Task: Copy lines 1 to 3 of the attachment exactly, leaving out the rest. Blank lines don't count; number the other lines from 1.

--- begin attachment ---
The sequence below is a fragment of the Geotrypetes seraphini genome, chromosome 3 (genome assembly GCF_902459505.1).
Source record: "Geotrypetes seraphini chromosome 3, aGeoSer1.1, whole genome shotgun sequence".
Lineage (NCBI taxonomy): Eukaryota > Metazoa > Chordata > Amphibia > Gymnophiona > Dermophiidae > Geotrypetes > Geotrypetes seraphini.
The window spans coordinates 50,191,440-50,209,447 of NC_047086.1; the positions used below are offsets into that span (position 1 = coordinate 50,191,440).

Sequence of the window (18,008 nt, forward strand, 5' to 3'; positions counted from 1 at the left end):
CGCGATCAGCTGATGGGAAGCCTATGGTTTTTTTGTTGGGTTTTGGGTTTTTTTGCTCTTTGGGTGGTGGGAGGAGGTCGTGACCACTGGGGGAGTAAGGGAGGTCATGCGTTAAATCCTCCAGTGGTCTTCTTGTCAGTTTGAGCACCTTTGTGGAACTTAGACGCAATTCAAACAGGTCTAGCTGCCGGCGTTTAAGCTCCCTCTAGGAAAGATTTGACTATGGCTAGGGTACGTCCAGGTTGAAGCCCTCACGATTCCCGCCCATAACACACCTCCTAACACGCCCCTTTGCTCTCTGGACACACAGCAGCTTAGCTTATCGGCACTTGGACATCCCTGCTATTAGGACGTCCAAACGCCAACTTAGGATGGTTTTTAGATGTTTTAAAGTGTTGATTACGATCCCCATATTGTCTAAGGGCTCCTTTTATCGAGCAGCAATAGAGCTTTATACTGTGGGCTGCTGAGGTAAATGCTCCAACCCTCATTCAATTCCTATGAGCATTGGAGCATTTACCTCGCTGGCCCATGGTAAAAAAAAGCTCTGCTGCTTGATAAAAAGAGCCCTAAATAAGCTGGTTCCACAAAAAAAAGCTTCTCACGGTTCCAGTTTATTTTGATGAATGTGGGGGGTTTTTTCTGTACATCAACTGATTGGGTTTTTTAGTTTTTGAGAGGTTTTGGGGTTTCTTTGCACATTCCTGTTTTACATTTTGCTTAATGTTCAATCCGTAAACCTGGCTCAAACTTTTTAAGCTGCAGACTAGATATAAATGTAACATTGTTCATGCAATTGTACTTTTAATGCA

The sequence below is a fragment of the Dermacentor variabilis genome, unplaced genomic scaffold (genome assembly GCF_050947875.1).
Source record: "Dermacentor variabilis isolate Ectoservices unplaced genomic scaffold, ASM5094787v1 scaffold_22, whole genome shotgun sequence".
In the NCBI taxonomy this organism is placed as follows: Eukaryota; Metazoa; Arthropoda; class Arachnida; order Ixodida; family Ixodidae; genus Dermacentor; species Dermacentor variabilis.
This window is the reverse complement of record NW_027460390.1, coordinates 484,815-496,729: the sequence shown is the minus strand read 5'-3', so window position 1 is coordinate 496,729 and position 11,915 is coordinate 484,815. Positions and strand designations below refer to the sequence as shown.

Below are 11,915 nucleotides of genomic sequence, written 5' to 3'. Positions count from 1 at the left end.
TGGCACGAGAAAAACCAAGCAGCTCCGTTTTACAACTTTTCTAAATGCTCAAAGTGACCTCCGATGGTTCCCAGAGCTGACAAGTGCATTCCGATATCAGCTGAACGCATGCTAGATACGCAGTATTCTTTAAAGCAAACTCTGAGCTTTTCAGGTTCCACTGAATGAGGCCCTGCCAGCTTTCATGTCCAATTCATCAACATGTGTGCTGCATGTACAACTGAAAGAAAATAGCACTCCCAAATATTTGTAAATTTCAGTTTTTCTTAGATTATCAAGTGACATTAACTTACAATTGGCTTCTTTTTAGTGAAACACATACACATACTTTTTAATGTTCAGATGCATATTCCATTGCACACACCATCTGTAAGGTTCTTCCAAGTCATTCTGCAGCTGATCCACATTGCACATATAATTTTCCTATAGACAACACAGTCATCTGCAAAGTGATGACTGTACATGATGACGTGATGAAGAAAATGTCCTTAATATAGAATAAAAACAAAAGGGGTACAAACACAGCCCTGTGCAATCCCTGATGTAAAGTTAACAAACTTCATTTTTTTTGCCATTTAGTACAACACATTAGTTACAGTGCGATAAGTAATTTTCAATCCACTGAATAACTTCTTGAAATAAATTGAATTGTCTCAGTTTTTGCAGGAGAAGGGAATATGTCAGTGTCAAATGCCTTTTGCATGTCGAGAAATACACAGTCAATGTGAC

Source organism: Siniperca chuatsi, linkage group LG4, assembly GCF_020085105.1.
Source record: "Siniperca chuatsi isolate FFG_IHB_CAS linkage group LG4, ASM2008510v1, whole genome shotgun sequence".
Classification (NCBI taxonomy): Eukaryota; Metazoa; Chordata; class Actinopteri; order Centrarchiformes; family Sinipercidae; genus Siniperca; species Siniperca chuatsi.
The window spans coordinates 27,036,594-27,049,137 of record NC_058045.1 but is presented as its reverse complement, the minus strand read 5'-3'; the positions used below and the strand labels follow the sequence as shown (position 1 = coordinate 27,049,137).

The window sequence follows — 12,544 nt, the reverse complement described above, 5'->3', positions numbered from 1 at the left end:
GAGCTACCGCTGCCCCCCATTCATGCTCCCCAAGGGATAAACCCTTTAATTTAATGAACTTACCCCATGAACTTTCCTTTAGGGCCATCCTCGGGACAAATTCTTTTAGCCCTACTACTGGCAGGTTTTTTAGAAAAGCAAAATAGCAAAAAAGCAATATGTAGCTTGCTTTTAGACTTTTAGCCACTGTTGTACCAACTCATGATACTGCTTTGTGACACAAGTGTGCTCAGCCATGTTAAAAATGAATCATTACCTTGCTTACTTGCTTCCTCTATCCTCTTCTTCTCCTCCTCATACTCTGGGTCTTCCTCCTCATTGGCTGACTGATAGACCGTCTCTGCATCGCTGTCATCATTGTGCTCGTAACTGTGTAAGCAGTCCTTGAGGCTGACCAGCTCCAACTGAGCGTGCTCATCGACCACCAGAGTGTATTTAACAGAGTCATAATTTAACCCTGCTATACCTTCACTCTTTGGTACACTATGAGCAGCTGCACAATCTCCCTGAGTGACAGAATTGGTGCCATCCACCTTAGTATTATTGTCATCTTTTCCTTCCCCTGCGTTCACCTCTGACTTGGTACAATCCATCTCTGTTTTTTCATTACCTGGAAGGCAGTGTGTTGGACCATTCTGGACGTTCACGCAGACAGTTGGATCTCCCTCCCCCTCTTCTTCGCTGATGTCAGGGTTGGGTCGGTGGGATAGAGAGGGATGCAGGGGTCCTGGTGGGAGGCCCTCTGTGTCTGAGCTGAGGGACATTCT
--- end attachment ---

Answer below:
The sequence below is a fragment of the Geotrypetes seraphini genome, chromosome 3 (genome assembly GCF_902459505.1).
Source record: "Geotrypetes seraphini chromosome 3, aGeoSer1.1, whole genome shotgun sequence".
Lineage (NCBI taxonomy): Eukaryota > Metazoa > Chordata > Amphibia > Gymnophiona > Dermophiidae > Geotrypetes > Geotrypetes seraphini.